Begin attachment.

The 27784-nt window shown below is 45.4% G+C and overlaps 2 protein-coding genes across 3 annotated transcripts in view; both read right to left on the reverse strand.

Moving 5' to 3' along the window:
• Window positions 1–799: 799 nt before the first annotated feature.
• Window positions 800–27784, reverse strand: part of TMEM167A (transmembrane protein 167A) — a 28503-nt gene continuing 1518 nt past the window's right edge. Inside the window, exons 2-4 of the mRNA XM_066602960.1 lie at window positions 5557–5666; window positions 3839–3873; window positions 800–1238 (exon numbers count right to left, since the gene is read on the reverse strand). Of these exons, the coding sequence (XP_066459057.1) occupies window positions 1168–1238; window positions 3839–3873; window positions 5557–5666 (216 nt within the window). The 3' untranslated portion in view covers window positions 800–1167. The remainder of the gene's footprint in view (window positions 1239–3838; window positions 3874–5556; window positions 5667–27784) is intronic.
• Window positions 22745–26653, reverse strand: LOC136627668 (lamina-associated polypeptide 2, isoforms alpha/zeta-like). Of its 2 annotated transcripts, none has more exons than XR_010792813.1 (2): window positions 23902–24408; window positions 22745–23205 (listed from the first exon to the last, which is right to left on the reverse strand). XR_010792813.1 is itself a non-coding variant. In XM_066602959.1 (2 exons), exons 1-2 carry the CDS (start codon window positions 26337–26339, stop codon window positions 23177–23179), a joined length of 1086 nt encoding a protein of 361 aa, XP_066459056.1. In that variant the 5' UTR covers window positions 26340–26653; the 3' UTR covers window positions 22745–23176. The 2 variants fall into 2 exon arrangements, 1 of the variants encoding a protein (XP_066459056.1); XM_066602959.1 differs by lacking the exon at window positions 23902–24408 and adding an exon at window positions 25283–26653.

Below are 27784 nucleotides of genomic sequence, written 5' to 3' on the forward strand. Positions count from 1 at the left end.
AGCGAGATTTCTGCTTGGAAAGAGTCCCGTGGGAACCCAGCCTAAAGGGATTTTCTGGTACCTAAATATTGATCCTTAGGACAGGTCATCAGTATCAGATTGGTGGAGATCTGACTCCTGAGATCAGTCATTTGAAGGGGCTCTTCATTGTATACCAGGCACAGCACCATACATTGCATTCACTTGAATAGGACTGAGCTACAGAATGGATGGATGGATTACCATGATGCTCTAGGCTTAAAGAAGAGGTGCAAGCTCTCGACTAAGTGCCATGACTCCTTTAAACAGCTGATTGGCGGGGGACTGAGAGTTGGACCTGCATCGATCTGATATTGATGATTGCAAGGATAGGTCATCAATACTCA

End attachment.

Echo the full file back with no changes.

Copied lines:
The 27784-nt window shown below is 45.4% G+C and overlaps 2 protein-coding genes across 3 annotated transcripts in view; both read right to left on the reverse strand.

Moving 5' to 3' along the window:
• Window positions 1–799: 799 nt before the first annotated feature.
• Window positions 800–27784, reverse strand: part of TMEM167A (transmembrane protein 167A) — a 28503-nt gene continuing 1518 nt past the window's right edge. Inside the window, exons 2-4 of the mRNA XM_066602960.1 lie at window positions 5557–5666; window positions 3839–3873; window positions 800–1238 (exon numbers count right to left, since the gene is read on the reverse strand). Of these exons, the coding sequence (XP_066459057.1) occupies window positions 1168–1238; window positions 3839–3873; window positions 5557–5666 (216 nt within the window). The 3' untranslated portion in view covers window positions 800–1167. The remainder of the gene's footprint in view (window positions 1239–3838; window positions 3874–5556; window positions 5667–27784) is intronic.
• Window positions 22745–26653, reverse strand: LOC136627668 (lamina-associated polypeptide 2, isoforms alpha/zeta-like). Of its 2 annotated transcripts, none has more exons than XR_010792813.1 (2): window positions 23902–24408; window positions 22745–23205 (listed from the first exon to the last, which is right to left on the reverse strand). XR_010792813.1 is itself a non-coding variant. In XM_066602959.1 (2 exons), exons 1-2 carry the CDS (start codon window positions 26337–26339, stop codon window positions 23177–23179), a joined length of 1086 nt encoding a protein of 361 aa, XP_066459056.1. In that variant the 5' UTR covers window positions 26340–26653; the 3' UTR covers window positions 22745–23176. The 2 variants fall into 2 exon arrangements, 1 of the variants encoding a protein (XP_066459056.1); XM_066602959.1 differs by lacking the exon at window positions 23902–24408 and adding an exon at window positions 25283–26653.

Below are 27784 nucleotides of genomic sequence, written 5' to 3' on the forward strand. Positions count from 1 at the left end.
AGCGAGATTTCTGCTTGGAAAGAGTCCCGTGGGAACCCAGCCTAAAGGGATTTTCTGGTACCTAAATATTGATCCTTAGGACAGGTCATCAGTATCAGATTGGTGGAGATCTGACTCCTGAGATCAGTCATTTGAAGGGGCTCTTCATTGTATACCAGGCACAGCACCATACATTGCATTCACTTGAATAGGACTGAGCTACAGAATGGATGGATGGATTACCATGATGCTCTAGGCTTAAAGAAGAGGTGCAAGCTCTCGACTAAGTGCCATGACTCCTTTAAACAGCTGATTGGCGGGGGACTGAGAGTTGGACCTGCATCGATCTGATATTGATGATTGCAAGGATAGGTCATCAATACTCA